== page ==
Bonuses might be contributing to economic stagnation in Namibia

30 October 2018 Authored by Consultancy.africa

According to Managing Director of Headway Consulting Jan Coetzee, the dilution of the Christmas bonus as a concept through its indiscriminate distribution is partly responsible for the stagnation, lack of structure, and lack of innovative effort in the Namibian business environment.

As the leader of an information and communications technology (ICT) firm, Jan Coetzee has been among the most prominent voices surrounding the evolution of the Namibian business environment to become more innovation oriented. The economy appears to be undergoing a transformation, characterised by a greater orientation towards digital integration.

Coetzee has repeatedly emphasised the need to keep up this reorientation process,  explaining how “Namibia is focused on creating a knowledge-based society where technology, innovation, entrepreneurship at every socio-economic level becomes the norm.”

In addition to highlighting the importance of Namibia’s new direction, Coetzee has also elucidated certain challenges faced by the country’s economy, one of which is the indiscriminate allocation of bonuses irresepective of employee performance throughout the year.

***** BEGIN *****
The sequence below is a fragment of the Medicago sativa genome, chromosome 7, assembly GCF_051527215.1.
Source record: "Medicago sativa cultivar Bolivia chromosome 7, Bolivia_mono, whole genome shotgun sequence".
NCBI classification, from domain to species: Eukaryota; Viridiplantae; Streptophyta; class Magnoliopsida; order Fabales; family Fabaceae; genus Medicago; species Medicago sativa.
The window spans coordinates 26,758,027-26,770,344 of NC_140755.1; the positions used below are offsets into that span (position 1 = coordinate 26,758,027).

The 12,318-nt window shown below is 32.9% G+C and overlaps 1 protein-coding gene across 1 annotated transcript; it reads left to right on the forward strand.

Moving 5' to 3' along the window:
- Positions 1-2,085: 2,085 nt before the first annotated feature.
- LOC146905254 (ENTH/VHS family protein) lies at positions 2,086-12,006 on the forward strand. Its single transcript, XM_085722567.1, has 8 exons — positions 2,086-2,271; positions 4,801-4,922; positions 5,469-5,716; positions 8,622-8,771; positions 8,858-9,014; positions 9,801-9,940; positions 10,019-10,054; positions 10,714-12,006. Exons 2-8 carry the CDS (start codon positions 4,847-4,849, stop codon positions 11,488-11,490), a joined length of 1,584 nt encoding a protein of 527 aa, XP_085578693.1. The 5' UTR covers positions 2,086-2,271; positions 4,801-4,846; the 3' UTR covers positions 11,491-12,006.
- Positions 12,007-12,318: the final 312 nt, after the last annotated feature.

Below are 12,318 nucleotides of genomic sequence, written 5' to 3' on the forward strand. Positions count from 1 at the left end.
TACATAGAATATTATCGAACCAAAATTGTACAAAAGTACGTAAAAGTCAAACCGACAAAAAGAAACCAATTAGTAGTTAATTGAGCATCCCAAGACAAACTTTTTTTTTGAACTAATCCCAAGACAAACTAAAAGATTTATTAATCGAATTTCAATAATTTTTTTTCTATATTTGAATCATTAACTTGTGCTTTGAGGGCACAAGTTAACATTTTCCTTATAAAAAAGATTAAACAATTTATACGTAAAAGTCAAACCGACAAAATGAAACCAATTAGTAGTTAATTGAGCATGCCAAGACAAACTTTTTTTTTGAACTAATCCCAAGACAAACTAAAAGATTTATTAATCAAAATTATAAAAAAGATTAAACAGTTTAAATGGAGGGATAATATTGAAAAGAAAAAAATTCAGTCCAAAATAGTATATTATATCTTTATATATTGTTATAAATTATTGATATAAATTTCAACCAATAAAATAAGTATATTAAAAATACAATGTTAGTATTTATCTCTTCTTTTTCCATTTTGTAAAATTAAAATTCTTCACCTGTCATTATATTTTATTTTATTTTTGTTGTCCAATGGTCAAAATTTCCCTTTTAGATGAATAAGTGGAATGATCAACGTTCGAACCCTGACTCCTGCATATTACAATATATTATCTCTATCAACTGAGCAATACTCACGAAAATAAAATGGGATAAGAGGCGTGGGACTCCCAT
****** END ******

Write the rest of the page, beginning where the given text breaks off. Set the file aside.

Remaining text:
Bonuses might be contributing to economic stagnation in Namibia

He explains how the bonus “was conceived as a way of rewarding employees who had performed above and beyond what was expected of them and their job description. Whether it was exceeding their sales targets or performing their duties in a manner that went beyond expectations.”

Now, Christmas bonuses are given out to all employees, which is partly responsible for the deterioration in the quality of Namibia’s services sector, according to Coetzee. The dilution of this incentive structure and the simultaneous absence of management structures removes the possibility of excellence in the business environment.

Coetzee highlights the need to earn the bonus as crucial to Namibia’s economic development. As a solution, he recommends the implementation of some of the best bonus structures across the globe, with the provision that these practices are tailored to match the special circumstances in Namibia.

“This will create a win-win scenario, Namibia becomes a truly service orientated society and improves service delivery and production and people feel great because they know they truly earned their bonus,” he explains. Coetzee's own firm has been considerably active in promoting digital compatibility across Namibia's business environment, primarily through multi-sectoral training sessions

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